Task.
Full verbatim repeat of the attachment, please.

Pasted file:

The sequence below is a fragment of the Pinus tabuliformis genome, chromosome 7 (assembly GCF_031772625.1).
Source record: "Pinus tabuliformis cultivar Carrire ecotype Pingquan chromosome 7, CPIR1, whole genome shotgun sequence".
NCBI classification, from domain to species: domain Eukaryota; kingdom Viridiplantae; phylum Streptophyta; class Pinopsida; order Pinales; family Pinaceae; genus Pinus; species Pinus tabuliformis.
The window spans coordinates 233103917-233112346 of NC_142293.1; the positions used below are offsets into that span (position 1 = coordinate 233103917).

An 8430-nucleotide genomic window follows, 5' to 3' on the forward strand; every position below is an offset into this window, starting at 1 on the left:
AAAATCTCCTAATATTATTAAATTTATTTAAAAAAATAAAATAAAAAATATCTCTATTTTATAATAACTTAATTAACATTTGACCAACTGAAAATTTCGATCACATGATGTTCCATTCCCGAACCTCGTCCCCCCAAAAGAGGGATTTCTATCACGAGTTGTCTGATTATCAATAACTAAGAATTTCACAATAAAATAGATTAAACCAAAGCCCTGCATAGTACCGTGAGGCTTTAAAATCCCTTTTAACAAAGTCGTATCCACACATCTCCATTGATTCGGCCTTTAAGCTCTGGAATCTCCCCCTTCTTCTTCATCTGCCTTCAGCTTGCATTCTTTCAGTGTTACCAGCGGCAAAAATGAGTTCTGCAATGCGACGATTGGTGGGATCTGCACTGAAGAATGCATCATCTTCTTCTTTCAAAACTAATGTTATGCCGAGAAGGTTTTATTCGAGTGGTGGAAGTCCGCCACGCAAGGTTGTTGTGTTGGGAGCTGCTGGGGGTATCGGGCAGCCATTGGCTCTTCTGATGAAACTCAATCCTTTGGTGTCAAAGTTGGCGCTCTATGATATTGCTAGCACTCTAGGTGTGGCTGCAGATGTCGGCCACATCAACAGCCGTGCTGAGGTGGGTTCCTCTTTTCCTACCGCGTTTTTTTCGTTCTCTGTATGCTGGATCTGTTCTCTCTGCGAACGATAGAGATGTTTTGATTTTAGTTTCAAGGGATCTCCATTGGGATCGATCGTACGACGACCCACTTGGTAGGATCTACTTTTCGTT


The sequence below is a fragment of the Pinus tabuliformis genome, chromosome 7 (assembly GCF_031772625.1).
Source record: "Pinus tabuliformis cultivar Carrire ecotype Pingquan chromosome 7, CPIR1, whole genome shotgun sequence".
NCBI classification, from domain to species: domain Eukaryota; kingdom Viridiplantae; phylum Streptophyta; class Pinopsida; order Pinales; family Pinaceae; genus Pinus; species Pinus tabuliformis.
The window spans coordinates 233103917-233112346 of NC_142293.1; the positions used below are offsets into that span (position 1 = coordinate 233103917).

An 8430-nucleotide genomic window follows, 5' to 3' on the forward strand; every position below is an offset into this window, starting at 1 on the left:
AAAATCTCCTAATATTATTAAATTTATTTAAAAAAATAAAATAAAAAATATCTCTATTTTATAATAACTTAATTAACATTTGACCAACTGAAAATTTCGATCACATGATGTTCCATTCCCGAACCTCGTCCCCCCAAAAGAGGGATTTCTATCACGAGTTGTCTGATTATCAATAACTAAGAATTTCACAATAAAATAGATTAAACCAAAGCCCTGCATAGTACCGTGAGGCTTTAAAATCCCTTTTAACAAAGTCGTATCCACACATCTCCATTGATTCGGCCTTTAAGCTCTGGAATCTCCCCCTTCTTCTTCATCTGCCTTCAGCTTGCATTCTTTCAGTGTTACCAGCGGCAAAAATGAGTTCTGCAATGCGACGATTGGTGGGATCTGCACTGAAGAATGCATCATCTTCTTCTTTCAAAACTAATGTTATGCCGAGAAGGTTTTATTCGAGTGGTGGAAGTCCGCCACGCAAGGTTGTTGTGTTGGGAGCTGCTGGGGGTATCGGGCAGCCATTGGCTCTTCTGATGAAACTCAATCCTTTGGTGTCAAAGTTGGCGCTCTATGATATTGCTAGCACTCTAGGTGTGGCTGCAGATGTCGGCCACATCAACAGCCGTGCTGAGGTGGGTTCCTCTTTTCCTACCGCGTTTTTTTCGTTCTCTGTATGCTGGATCTGTTCTCTCTGCGAACGATAGAGATGTTTTGATTTTAGTTTCAAGGGATCTCCATTGGGATCGATCGTACGACGACCCACTTGGTAGGATCTACTTTTCGTT